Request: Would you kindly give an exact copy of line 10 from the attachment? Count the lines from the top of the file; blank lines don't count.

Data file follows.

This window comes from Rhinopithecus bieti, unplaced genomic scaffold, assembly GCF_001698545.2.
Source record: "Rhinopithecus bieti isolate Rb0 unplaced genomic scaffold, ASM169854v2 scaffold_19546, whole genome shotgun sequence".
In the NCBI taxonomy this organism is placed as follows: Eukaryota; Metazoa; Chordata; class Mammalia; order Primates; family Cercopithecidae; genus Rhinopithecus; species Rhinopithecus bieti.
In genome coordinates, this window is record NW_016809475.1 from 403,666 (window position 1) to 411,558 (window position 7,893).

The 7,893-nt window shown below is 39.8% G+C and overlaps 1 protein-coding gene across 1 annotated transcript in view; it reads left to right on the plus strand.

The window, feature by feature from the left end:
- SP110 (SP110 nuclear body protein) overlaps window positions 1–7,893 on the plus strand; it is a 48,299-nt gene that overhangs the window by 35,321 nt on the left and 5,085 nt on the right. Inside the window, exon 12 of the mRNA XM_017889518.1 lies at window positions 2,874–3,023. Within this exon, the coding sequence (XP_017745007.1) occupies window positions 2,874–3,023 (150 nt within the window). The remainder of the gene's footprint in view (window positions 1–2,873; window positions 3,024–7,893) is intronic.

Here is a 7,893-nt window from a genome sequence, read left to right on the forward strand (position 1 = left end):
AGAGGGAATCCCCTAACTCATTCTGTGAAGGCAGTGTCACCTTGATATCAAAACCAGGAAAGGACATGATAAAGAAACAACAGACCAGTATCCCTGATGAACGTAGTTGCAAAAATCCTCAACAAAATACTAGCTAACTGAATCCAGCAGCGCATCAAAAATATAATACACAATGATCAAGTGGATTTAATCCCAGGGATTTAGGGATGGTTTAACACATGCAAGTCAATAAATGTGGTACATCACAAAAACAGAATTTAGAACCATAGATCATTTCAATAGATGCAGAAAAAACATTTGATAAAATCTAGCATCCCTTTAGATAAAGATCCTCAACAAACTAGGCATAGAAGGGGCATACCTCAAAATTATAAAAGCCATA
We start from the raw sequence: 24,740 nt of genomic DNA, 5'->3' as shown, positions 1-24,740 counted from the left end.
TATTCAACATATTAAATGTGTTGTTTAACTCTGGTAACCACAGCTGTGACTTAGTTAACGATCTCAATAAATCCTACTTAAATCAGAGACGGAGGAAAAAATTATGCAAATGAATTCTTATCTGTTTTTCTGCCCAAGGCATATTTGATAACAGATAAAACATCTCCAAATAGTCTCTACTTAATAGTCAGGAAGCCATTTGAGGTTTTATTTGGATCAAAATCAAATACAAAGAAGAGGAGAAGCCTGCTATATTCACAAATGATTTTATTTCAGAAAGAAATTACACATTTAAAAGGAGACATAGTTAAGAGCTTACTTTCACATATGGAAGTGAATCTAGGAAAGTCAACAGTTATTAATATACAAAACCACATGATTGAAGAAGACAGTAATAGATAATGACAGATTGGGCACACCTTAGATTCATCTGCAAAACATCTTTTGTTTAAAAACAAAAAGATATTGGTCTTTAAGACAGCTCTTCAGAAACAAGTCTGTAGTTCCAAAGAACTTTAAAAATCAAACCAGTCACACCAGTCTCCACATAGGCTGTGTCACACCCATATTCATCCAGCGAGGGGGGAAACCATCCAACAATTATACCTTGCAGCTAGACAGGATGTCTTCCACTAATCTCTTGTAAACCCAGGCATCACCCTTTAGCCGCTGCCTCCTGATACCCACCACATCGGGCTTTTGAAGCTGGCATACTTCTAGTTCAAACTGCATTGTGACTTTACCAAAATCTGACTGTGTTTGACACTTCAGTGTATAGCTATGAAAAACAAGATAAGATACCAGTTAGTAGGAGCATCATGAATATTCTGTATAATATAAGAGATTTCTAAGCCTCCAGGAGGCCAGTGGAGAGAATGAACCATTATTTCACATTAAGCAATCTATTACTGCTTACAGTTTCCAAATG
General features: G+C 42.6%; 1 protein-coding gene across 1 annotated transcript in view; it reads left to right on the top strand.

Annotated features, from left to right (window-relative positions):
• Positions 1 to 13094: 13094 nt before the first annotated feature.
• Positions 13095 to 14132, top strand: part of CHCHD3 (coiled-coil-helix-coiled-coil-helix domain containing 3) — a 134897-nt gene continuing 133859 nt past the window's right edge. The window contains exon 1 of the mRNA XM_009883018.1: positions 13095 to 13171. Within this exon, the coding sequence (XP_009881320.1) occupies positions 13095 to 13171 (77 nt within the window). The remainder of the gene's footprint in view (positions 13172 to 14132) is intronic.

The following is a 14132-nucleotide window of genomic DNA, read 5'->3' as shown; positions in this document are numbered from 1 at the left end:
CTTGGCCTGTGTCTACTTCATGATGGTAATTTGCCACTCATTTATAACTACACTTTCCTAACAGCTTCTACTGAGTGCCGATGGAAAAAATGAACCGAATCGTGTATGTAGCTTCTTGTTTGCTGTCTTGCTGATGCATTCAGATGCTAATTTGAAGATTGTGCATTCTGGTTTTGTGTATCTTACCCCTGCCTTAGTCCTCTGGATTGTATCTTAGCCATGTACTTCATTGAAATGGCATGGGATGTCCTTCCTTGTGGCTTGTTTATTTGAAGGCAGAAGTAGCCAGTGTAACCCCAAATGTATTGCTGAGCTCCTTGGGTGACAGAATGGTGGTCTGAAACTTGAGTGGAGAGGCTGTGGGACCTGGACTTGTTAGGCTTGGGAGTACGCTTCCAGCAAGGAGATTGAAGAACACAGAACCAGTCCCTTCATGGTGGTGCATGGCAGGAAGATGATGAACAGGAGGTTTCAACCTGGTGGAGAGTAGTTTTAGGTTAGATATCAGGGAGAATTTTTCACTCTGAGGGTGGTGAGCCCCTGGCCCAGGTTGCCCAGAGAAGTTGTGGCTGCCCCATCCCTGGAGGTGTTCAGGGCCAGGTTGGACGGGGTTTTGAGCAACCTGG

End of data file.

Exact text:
We start from the raw sequence: 24,740 nt of genomic DNA, 5'->3' as shown, positions 1-24,740 counted from the left end.